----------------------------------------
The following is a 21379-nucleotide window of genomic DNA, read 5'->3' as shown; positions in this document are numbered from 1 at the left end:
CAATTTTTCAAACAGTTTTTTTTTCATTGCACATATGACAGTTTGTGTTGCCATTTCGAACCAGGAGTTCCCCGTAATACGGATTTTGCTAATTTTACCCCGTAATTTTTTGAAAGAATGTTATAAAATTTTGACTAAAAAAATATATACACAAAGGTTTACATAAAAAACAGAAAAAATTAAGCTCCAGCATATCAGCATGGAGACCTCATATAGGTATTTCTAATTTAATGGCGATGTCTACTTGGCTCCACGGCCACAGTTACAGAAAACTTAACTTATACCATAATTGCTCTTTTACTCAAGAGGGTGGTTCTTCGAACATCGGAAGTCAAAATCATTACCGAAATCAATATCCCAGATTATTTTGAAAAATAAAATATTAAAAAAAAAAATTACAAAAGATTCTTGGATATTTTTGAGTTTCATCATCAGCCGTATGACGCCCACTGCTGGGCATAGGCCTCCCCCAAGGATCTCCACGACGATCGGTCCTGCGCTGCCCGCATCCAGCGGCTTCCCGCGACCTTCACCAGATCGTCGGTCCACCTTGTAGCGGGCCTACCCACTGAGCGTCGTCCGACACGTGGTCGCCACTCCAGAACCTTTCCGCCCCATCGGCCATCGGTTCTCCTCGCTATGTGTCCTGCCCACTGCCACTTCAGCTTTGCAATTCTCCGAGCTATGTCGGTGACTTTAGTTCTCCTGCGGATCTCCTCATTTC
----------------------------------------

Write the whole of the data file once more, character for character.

The following is a 21379-nucleotide window of genomic DNA, read 5'->3' as shown; positions in this document are numbered from 1 at the left end:
CAATTTTTCAAACAGTTTTTTTTTCATTGCACATATGACAGTTTGTGTTGCCATTTCGAACCAGGAGTTCCCCGTAATACGGATTTTGCTAATTTTACCCCGTAATTTTTTGAAAGAATGTTATAAAATTTTGACTAAAAAAATATATACACAAAGGTTTACATAAAAAACAGAAAAAATTAAGCTCCAGCATATCAGCATGGAGACCTCATATAGGTATTTCTAATTTAATGGCGATGTCTACTTGGCTCCACGGCCACAGTTACAGAAAACTTAACTTATACCATAATTGCTCTTTTACTCAAGAGGGTGGTTCTTCGAACATCGGAAGTCAAAATCATTACCGAAATCAATATCCCAGATTATTTTGAAAAATAAAATATTAAAAAAAAAAATTACAAAAGATTCTTGGATATTTTTGAGTTTCATCATCAGCCGTATGACGCCCACTGCTGGGCATAGGCCTCCCCCAAGGATCTCCACGACGATCGGTCCTGCGCTGCCCGCATCCAGCGGCTTCCCGCGACCTTCACCAGATCGTCGGTCCACCTTGTAGCGGGCCTACCCACTGAGCGTCGTCCGACACGTGGTCGCCACTCCAGAACCTTTCCGCCCCATCGGCCATCGGTTCTCCTCGCTATGTGTCCTGCCCACTGCCACTTCAGCTTTGCAATTCTCCGAGCTATGTCGGTGACTTTAGTTCTCCTGCGGATCTCCTCATTTC